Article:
See-Saw, Swaddled One
See–saw, swaddled one, earning three pence:
A penny for me and a penny for you
And a penny for Sion (John) for lending the saw.
See–saw, swaddled one, catching three hares:
Eighteen (pence) for me and eighteen for you
And eighteen for Twm (Tom) for lending the dog.
SFNHM Tape 315. Collected 18.4.63 from Llew Evans (farmer, b. 1890), Ystumgwadneth, Rhyd–y—main, near Dolgellau, Merioneth.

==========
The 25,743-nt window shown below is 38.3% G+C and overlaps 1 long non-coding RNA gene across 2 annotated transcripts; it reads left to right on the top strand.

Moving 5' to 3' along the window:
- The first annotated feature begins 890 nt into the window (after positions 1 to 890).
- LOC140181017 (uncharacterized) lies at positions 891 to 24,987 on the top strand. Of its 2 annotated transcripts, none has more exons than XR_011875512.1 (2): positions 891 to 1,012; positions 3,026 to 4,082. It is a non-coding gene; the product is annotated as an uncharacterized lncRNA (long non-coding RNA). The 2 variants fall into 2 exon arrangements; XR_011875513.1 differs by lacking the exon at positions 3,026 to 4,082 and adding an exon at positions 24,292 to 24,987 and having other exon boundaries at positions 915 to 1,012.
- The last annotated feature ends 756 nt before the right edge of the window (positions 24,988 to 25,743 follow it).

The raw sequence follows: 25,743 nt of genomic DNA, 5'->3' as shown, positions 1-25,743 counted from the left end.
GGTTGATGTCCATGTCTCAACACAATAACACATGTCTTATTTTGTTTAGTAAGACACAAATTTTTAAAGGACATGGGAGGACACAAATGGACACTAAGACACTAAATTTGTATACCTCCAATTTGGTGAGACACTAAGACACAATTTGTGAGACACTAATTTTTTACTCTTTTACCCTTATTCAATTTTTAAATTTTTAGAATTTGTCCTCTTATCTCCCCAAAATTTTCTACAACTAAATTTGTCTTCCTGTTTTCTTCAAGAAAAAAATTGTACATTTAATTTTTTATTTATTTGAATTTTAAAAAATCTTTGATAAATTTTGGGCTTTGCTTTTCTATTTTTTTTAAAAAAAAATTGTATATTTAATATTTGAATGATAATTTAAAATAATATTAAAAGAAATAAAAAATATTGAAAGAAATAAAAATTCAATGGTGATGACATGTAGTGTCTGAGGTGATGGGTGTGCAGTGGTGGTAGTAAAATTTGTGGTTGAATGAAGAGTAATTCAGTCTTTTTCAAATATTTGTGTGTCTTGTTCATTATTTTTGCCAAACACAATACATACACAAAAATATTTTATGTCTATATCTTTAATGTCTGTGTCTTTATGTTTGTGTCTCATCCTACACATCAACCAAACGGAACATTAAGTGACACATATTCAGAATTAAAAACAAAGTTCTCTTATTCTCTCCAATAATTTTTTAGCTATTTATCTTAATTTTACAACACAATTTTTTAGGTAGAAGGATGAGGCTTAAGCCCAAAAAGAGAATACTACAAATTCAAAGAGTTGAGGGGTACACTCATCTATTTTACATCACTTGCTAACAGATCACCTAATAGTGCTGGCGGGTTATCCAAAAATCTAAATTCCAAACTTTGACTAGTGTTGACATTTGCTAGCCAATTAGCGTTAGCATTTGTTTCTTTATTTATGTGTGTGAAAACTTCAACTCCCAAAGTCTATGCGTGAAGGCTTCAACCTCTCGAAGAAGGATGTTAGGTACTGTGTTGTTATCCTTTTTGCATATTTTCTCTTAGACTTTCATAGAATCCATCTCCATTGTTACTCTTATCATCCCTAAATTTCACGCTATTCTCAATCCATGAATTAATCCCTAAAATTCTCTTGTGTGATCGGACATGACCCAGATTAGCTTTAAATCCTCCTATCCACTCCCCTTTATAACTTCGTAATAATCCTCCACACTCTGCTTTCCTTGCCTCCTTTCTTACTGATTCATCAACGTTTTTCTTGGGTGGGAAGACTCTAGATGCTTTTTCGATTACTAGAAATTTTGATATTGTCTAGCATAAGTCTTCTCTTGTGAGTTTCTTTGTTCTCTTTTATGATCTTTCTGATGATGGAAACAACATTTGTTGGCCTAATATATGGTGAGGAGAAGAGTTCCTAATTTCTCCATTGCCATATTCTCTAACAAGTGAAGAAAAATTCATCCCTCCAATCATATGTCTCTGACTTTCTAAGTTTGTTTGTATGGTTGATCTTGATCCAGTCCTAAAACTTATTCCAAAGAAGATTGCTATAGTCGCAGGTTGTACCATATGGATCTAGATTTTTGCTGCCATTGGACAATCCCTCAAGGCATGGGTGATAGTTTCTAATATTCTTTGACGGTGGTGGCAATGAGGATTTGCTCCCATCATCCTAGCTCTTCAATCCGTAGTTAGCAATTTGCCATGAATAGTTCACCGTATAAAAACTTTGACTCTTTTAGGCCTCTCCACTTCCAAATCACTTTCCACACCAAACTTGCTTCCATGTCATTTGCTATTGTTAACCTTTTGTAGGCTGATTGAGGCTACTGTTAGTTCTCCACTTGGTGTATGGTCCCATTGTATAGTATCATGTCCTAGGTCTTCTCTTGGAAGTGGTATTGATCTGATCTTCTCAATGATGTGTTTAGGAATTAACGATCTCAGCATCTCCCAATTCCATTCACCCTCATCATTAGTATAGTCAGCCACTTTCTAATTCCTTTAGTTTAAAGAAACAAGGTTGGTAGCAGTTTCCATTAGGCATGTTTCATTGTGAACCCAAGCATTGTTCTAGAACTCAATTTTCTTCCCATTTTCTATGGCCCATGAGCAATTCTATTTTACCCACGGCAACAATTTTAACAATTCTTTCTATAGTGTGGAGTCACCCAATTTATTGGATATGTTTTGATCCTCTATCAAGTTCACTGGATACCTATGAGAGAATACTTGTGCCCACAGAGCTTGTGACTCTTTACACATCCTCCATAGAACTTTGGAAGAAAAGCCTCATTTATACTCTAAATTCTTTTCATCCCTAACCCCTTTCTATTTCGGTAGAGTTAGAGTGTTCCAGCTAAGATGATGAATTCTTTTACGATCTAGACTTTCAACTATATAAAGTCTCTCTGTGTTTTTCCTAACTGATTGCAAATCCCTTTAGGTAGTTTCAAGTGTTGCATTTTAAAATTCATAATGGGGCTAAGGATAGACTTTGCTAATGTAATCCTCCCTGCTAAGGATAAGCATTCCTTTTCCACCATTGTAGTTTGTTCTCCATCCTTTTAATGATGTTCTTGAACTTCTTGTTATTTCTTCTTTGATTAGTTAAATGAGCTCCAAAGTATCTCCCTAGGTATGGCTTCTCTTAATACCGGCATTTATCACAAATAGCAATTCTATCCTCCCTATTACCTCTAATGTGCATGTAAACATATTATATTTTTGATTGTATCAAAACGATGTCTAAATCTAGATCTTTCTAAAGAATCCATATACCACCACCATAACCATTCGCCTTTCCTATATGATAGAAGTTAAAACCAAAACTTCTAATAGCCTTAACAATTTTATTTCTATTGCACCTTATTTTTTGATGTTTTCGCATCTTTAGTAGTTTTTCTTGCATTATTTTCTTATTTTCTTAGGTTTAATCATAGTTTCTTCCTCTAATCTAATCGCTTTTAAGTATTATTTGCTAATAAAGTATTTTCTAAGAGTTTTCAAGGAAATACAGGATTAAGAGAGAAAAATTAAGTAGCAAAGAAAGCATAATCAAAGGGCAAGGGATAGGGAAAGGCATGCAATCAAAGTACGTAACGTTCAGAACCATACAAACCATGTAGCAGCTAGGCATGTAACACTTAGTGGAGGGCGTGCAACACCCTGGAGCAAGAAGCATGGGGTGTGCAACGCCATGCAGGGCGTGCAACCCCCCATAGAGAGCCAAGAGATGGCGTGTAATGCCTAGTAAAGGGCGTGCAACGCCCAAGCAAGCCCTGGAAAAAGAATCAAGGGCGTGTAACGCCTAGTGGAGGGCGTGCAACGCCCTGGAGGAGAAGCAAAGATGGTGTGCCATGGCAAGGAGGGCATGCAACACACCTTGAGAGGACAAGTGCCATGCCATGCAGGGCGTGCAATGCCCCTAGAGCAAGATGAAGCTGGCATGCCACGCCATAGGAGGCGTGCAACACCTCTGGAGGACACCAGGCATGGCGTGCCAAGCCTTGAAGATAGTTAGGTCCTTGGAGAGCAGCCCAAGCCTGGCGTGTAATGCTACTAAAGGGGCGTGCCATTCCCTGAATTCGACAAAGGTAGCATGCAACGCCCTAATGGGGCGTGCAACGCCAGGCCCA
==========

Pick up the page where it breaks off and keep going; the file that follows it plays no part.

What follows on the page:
A rocking–song learnt from his mother by the singer (b. 1890) when he was a little boy.
The three pence in Stanza 1 appear to be payment for sawing. Cf. the reference in ODNR, 237, to a possible link between two English 'See–saw' rhymes and the singing of sawyers at work. Sawing imagery, incidentally, is met with in several Welsh nursery rhymes.